Chemo Mouth During Cancer Treatment
Yesterday, I had the incredible opportunity to be on the Health News: NPR morning segment. It was great fun to discuss one of my favorite topics: EATING. This was especially poignant because the topic was: Cancer patients and lost appetite. Boy oh boy did the interview take me right back to the period when I was nauseous and/or barfing every moment of every day…and often complicated with diarrhea and constipation (sometimes on the same day)…and joined by mouth sores. So many of you will remember how I rolled (around on the floor) during chemo. Chemotherapy can cause extreme nausea. And because of this, cancer patients often lose their appetite. But there’s something else that makes eating during this treatment unpleasant.
NPR reporter Patti Neighmond addressed yet another aspect of the relationship between chemo and food: the change in food tastes.
Below is the article and you can listen to it here.
Cancer patients often lose their appetite because chemotherapy can cause nausea. But it does something else to make food unappetizing – it changes the way things taste.
Hollye Jacobs was diagnosed with breast cancer in 2010, at the age of 39. As a nurse she expected the extreme nausea that often accompanies powerful chemo therapy drugs. But as a patient, she wasn’t expecting the taste changes.
“Nothing tasted good, nothing was appealing, I didn’t have any desire whatsoever to eat,” Jacobs, of Santa Barbara, Calif., says. Food tasted like cardboard, textures were mealy and there was a near chronic taste of metal. “The metal mouth was horrible, even just saying it again, I can taste it,” she says.
This “metal mouth” is caused by the chemo. When medications are injected into the bloodstream, they also get into the saliva, and most medications have a very bitter taste, according to researcher Beverly Cowart, who studies taste and smell at the Monell Chemical Senses Center in Philadelphia.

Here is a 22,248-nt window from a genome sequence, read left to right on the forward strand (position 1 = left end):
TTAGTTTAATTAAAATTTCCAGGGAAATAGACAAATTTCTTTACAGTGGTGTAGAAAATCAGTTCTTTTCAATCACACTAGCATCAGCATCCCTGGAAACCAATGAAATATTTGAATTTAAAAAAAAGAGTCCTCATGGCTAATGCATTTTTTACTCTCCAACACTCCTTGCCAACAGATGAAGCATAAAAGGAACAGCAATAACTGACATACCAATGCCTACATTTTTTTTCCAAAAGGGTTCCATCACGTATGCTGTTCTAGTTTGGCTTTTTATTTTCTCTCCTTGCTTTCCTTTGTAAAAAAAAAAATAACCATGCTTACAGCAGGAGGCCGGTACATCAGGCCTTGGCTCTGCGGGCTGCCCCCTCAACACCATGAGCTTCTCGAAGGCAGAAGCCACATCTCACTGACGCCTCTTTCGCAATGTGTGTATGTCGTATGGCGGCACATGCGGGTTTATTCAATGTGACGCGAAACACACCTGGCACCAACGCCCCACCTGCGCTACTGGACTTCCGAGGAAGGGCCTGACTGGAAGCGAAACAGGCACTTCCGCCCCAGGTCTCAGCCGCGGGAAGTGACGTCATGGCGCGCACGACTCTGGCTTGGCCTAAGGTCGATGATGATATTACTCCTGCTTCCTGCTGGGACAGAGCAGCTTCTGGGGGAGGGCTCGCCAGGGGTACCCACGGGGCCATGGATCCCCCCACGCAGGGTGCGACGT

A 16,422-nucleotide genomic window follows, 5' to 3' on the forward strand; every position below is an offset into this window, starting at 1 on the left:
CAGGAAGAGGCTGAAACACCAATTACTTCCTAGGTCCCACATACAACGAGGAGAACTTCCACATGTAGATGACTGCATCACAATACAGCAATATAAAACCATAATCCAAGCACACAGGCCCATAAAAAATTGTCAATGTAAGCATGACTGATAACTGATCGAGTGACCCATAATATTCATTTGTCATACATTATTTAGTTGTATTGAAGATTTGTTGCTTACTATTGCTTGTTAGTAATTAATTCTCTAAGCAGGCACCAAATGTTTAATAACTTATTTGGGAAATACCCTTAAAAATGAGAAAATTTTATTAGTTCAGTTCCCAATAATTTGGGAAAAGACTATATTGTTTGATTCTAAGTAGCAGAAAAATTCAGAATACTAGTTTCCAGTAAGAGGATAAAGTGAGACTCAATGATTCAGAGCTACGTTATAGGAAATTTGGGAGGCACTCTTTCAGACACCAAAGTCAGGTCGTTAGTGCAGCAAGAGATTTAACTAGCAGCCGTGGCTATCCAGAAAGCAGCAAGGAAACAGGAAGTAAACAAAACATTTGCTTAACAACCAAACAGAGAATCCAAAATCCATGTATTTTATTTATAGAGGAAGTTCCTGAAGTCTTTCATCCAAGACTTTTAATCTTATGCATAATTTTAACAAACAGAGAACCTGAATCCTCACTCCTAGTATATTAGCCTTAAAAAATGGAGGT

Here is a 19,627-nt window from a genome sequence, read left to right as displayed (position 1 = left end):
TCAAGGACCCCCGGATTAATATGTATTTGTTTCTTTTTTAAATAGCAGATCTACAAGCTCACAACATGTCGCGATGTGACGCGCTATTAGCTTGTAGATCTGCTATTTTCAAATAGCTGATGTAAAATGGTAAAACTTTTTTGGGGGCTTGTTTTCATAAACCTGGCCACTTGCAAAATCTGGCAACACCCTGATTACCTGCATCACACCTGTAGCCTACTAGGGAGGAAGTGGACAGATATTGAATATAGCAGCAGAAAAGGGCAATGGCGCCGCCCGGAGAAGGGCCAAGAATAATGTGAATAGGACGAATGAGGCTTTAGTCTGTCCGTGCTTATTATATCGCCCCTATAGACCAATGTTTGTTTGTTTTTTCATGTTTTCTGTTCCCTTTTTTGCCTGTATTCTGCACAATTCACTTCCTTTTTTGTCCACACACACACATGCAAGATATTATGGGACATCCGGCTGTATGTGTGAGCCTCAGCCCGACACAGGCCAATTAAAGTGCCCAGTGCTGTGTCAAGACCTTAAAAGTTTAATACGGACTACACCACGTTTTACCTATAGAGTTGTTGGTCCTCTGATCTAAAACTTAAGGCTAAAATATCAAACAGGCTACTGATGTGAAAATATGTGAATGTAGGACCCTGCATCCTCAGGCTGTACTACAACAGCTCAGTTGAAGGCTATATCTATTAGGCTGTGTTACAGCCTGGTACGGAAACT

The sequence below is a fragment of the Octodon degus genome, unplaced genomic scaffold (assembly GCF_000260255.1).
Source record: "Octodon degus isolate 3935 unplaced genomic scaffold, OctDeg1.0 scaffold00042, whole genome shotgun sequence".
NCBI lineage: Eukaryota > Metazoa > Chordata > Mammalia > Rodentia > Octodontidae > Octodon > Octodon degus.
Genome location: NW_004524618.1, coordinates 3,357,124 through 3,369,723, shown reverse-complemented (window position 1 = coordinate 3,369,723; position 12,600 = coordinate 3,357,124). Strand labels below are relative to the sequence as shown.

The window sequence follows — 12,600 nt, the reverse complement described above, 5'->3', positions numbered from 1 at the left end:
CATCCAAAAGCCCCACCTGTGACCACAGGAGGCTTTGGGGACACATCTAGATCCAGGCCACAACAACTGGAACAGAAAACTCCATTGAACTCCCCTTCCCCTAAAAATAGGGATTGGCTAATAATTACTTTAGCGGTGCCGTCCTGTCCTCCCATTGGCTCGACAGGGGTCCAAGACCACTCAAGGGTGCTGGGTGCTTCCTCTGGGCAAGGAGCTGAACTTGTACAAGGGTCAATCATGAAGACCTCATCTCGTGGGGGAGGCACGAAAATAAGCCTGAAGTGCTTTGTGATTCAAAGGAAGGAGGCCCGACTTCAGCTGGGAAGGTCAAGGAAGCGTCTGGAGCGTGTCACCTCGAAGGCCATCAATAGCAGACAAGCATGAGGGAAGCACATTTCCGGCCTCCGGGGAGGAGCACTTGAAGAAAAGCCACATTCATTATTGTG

Then there’s another unpleasant side effect of chemo drugs. Foods just don’t taste the same. They’re often too sweet, too salty, too bitter or without taste at all.
Jacobs says she used to love pasta with marinara sauce, but during treatment, “one day I ate it, it literally was absolutely repulsive,” she says. “It tasted like cardboard and the tomato sauce almost had a stinging sensation in my mouth.”
One reason the taste of food changes has to do with the nature of chemo therapy itself, Cowart says. The purpose is to attack cancer cells which grow rapidly. “Unfortunately, taste cells are the same, ” says Cowart. “They turn over very fast.” This means the chemo drugs end up targeting the taste cells along with the cancer cells.
There are some things patients can do to retain their interest in food, according to Rebecca Katz. She is a chef who works with cancer patients, helping them learn how to eat and even enjoy food during treatment. Her books, The Cancer-Fighting Kitchen, and One Bite At A Time, offer lots of suggestions.
First off, try tricking your taste buds, Katz says. Use new flavors and spices, so there’s no expectation of how foods should taste. “Give your taste buds a passport for worldwide travel,” to countries like Thailand, Latin America, Spain and Morocco. Introduce new spices like cumin, cinnamon, coriander, and “all of a sudden your taste buds are tickled instead of drab,” she says.
Then there are some very practical changes patients can make. If water or food tastes like metal add a little acid, says Katz, the type found in lemons, limes and oranges. If you feel like you are eating cardboard, add salt. Sea salt is best because it’s not processed like typical table salt. If foods taste bitter or harsh, she says, a teeny drop of Grade B organic maple syrup will make it taste better.
As for fats, Katz says, “eat them!” She suggests the healthiest ones, like olive oil, coconut oil, nuts and seeds. Fat is a natural flavor carrier. “Fat is like a magic carpet traversing back and forth across your palate, delivering tastes,” she says, “so all of a sudden you have that involuntary spasm of vocal delight, turning yuck into yum.”
Katz calls this her “culinary pharmacy,” with the acronym FASS standing for fat, acid, salt and sweet. And for cancer patients FASS can spell the difference between finding meals palatable and losing interest in eating, at a time when patients need all the strength and nourishment they can get.
But Jacobs, who recently published a self-help book “The Silver Lining: A Supportive and Insightful Guide to Breast Cancer,” adds a note of caution. Like many other patients she discovered that the food she ate during chemo was nearly impossible to consume once treatment was over. The memories and associations were just too strong. As a result, many patients choose not to eat their favorite foods during chemo therapy, so that when it is over, they can still enjoy the food they always loved.